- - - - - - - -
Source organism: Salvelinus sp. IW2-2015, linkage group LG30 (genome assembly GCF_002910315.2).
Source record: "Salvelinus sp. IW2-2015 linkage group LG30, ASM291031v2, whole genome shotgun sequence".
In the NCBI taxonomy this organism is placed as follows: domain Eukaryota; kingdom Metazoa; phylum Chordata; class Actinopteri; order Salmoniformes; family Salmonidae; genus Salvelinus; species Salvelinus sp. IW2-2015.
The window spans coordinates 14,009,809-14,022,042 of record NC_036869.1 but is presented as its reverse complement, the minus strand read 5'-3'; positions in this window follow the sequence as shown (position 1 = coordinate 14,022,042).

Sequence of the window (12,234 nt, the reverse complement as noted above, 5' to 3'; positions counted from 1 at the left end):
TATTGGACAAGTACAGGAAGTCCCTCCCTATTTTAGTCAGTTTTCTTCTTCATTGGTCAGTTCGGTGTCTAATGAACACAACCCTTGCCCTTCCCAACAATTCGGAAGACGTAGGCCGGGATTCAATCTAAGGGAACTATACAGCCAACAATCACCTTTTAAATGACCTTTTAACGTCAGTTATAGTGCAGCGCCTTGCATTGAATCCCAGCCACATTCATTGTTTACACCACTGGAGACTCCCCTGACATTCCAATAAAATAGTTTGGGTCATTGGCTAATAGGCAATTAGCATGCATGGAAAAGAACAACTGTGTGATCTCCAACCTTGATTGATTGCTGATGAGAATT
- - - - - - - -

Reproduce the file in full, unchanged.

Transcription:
Source organism: Salvelinus sp. IW2-2015, linkage group LG30 (genome assembly GCF_002910315.2).
Source record: "Salvelinus sp. IW2-2015 linkage group LG30, ASM291031v2, whole genome shotgun sequence".
In the NCBI taxonomy this organism is placed as follows: domain Eukaryota; kingdom Metazoa; phylum Chordata; class Actinopteri; order Salmoniformes; family Salmonidae; genus Salvelinus; species Salvelinus sp. IW2-2015.
The window spans coordinates 14,009,809-14,022,042 of record NC_036869.1 but is presented as its reverse complement, the minus strand read 5'-3'; positions in this window follow the sequence as shown (position 1 = coordinate 14,022,042).

Sequence of the window (12,234 nt, the reverse complement as noted above, 5' to 3'; positions counted from 1 at the left end):
TATTGGACAAGTACAGGAAGTCCCTCCCTATTTTAGTCAGTTTTCTTCTTCATTGGTCAGTTCGGTGTCTAATGAACACAACCCTTGCCCTTCCCAACAATTCGGAAGACGTAGGCCGGGATTCAATCTAAGGGAACTATACAGCCAACAATCACCTTTTAAATGACCTTTTAACGTCAGTTATAGTGCAGCGCCTTGCATTGAATCCCAGCCACATTCATTGTTTACACCACTGGAGACTCCCCTGACATTCCAATAAAATAGTTTGGGTCATTGGCTAATAGGCAATTAGCATGCATGGAAAAGAACAACTGTGTGATCTCCAACCTTGATTGATTGCTGATGAGAATT